Choosing an antidepressant can be difficult, but there are aids available both online and from medical practitioners to help. Types of antidepressant include SSRIs, TCAs, SNRIs and MAOIs among others, while there are also natural and hormone treatments such as St John’s Wort and melatonin which have been shown to be effective for some conditions. Some patients will respond better to some drugs than others – so how do you choose which one?
Most doctors will use a computer program known as an algorithm in order to make the choice. An algorithm is basically a flow chart program that presents the doctor with a number of multiple choice questions. Examples of algorithms that can be used by the general public are available one the Health Connections algorithms page, while a visual representation of a flow chart used in such an algorithm can be viewed here.
An algorithm basically quizzes a user about the symptoms of the patient for which a drug is to be described. There are many factors influencing the decision, not least the kind of condition from which the patient is suffering – antidepressants can be prescribed for anxiety, tension and mood disorders such as schizophrenia as well as clinical depression. The nature of the affliction will play a huge part in determining the outcome.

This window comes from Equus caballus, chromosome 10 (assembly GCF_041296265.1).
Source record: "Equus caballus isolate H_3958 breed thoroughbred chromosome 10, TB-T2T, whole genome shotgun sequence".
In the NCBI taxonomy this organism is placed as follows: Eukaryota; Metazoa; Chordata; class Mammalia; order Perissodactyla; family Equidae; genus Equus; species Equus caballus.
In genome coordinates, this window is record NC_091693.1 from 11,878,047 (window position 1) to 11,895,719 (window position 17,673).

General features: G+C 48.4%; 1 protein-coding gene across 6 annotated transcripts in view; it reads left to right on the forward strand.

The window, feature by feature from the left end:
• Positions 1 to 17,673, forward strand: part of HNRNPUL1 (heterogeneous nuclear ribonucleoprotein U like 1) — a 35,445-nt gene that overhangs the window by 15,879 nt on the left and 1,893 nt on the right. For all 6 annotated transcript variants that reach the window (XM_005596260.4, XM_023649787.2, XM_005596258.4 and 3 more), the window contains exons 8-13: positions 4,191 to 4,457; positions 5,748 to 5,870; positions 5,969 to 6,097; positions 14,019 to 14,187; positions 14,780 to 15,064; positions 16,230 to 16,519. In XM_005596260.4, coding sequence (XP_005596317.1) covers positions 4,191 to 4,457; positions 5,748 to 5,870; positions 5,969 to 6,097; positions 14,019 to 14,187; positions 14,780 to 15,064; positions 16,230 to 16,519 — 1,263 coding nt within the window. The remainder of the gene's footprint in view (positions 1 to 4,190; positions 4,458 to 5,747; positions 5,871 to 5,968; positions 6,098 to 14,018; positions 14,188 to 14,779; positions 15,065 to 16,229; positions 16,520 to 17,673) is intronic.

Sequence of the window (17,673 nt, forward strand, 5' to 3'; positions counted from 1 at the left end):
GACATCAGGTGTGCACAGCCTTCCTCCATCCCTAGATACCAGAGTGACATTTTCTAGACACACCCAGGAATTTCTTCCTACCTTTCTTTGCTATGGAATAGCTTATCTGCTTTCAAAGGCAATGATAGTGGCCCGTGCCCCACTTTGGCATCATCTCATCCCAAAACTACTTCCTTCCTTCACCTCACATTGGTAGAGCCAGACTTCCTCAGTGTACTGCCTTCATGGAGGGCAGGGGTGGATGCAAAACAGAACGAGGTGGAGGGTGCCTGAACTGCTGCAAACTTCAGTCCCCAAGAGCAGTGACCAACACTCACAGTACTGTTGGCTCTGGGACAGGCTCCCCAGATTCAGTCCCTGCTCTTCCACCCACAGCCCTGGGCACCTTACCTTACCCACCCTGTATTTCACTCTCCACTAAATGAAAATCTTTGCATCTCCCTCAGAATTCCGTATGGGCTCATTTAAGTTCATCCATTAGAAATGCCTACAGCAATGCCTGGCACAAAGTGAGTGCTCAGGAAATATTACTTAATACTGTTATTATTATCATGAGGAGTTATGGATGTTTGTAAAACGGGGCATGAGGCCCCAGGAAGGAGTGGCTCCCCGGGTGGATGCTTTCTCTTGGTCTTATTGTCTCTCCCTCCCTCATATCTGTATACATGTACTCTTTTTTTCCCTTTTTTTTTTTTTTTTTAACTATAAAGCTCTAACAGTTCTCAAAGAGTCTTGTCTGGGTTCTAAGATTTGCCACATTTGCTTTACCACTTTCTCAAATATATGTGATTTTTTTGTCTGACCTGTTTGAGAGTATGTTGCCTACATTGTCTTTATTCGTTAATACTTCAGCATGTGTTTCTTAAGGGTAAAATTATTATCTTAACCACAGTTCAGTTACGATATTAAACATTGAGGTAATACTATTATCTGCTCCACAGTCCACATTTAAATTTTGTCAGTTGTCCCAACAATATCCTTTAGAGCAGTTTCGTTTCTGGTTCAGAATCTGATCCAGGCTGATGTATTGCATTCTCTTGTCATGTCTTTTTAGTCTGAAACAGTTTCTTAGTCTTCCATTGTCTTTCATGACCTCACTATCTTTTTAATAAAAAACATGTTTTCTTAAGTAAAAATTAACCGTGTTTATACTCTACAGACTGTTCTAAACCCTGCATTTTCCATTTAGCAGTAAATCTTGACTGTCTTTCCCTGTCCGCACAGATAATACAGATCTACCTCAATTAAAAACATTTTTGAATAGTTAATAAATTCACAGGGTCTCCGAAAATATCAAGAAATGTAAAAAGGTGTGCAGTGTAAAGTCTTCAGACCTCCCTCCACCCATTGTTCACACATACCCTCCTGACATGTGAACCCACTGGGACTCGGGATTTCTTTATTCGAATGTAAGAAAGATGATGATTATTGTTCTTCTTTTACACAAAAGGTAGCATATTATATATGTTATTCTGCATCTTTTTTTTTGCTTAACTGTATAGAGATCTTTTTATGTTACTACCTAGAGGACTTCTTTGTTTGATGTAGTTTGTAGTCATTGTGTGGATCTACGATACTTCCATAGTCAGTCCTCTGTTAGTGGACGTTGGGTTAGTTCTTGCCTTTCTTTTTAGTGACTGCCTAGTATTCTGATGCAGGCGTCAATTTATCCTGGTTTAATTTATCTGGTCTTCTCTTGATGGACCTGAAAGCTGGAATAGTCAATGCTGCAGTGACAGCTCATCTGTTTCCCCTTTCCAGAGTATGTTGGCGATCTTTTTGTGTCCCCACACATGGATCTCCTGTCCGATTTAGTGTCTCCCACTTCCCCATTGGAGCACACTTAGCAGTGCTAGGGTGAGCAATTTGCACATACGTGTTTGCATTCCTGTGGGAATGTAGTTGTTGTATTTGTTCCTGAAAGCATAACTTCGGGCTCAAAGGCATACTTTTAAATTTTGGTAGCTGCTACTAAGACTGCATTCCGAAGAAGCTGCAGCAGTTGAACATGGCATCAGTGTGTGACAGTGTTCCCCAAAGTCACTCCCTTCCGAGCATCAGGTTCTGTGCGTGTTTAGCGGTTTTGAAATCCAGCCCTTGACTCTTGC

Specifically, some of the main factors that affect the decision are:
1. Does the patient suffer from a mood disorder such as bipolar or cyclothymia? In this case a mood stablizier like lithium may be recommended.
2. Does the patient exhibit psychotic symptoms? If so then an antipsychotic drug may also be administered.
3. Does the patient suffer from any other conditions requiring medication? If so then it is important to choose a drug with a low level of complication and interaction, such as Celaxa.
4. How old is the patient? Minors can suffer long term damage from the wrong antidepressant and Prozac is the only antidepressant actively recommended for use in those under 18. Older patients will generally be prescribed something like Celaxa with a low risk of complication.
5. Has the patient reacted well or badly to previous drug treatments? Some people are genetically disposed against certain kinds of drug. If a person has previous experiences with a drug then this can guide future choice.
These are a few of the factors affecting choice – however, there are many other questions to be answered and anybody making a serious choice is advised to use available computer software or consult a medical professional. Choices based on algorithms are based on knowledge collected from clinical trials. Information collected from medical trials is collected on a regular basis by algorithmic programs which are updated with the latest information in order to make the best choice possible.
Choosing an antidepressant is thus a complex task and shouldn’t be made on the basis of a single factor alone. Individuals seeking antidepressants need to have a full understanding of their condition and symptoms and should make use of available technology to make an informed choice.